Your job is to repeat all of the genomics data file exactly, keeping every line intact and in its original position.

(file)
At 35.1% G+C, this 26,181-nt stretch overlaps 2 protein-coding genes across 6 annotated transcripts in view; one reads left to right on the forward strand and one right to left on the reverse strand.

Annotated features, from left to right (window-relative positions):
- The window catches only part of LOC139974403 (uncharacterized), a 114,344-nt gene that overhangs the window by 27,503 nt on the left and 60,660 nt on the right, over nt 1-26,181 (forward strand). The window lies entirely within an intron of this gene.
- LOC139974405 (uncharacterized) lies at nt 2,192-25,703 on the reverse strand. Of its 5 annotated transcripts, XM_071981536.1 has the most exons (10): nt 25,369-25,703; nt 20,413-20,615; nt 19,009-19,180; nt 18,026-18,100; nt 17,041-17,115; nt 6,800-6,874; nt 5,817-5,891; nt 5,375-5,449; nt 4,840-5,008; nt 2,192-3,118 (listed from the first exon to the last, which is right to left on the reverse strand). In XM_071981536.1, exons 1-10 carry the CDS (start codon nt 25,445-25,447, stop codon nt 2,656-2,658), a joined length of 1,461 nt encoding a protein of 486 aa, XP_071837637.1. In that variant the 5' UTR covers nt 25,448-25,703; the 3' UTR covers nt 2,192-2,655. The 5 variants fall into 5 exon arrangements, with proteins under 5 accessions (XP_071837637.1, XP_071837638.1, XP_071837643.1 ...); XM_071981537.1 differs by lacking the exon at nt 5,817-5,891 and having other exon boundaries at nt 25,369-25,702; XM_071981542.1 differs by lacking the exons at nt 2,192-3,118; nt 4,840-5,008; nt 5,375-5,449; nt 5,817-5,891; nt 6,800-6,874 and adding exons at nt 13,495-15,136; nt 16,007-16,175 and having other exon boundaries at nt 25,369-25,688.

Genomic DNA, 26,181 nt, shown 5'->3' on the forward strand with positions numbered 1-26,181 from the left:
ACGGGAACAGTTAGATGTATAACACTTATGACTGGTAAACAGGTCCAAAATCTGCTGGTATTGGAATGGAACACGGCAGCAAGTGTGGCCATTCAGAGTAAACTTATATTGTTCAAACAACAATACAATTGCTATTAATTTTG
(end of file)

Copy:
At 35.1% G+C, this 26,181-nt stretch overlaps 2 protein-coding genes across 6 annotated transcripts in view; one reads left to right on the forward strand and one right to left on the reverse strand.

Annotated features, from left to right (window-relative positions):
- The window catches only part of LOC139974403 (uncharacterized), a 114,344-nt gene that overhangs the window by 27,503 nt on the left and 60,660 nt on the right, over nt 1-26,181 (forward strand). The window lies entirely within an intron of this gene.
- LOC139974405 (uncharacterized) lies at nt 2,192-25,703 on the reverse strand. Of its 5 annotated transcripts, XM_071981536.1 has the most exons (10): nt 25,369-25,703; nt 20,413-20,615; nt 19,009-19,180; nt 18,026-18,100; nt 17,041-17,115; nt 6,800-6,874; nt 5,817-5,891; nt 5,375-5,449; nt 4,840-5,008; nt 2,192-3,118 (listed from the first exon to the last, which is right to left on the reverse strand). In XM_071981536.1, exons 1-10 carry the CDS (start codon nt 25,445-25,447, stop codon nt 2,656-2,658), a joined length of 1,461 nt encoding a protein of 486 aa, XP_071837637.1. In that variant the 5' UTR covers nt 25,448-25,703; the 3' UTR covers nt 2,192-2,655. The 5 variants fall into 5 exon arrangements, with proteins under 5 accessions (XP_071837637.1, XP_071837638.1, XP_071837643.1 ...); XM_071981537.1 differs by lacking the exon at nt 5,817-5,891 and having other exon boundaries at nt 25,369-25,702; XM_071981542.1 differs by lacking the exons at nt 2,192-3,118; nt 4,840-5,008; nt 5,375-5,449; nt 5,817-5,891; nt 6,800-6,874 and adding exons at nt 13,495-15,136; nt 16,007-16,175 and having other exon boundaries at nt 25,369-25,688.

Genomic DNA, 26,181 nt, shown 5'->3' on the forward strand with positions numbered 1-26,181 from the left:
ACGGGAACAGTTAGATGTATAACACTTATGACTGGTAAACAGGTCCAAAATCTGCTGGTATTGGAATGGAACACGGCAGCAAGTGTGGCCATTCAGAGTAAACTTATATTGTTCAAACAACAATACAATTGCTATTAATTTTG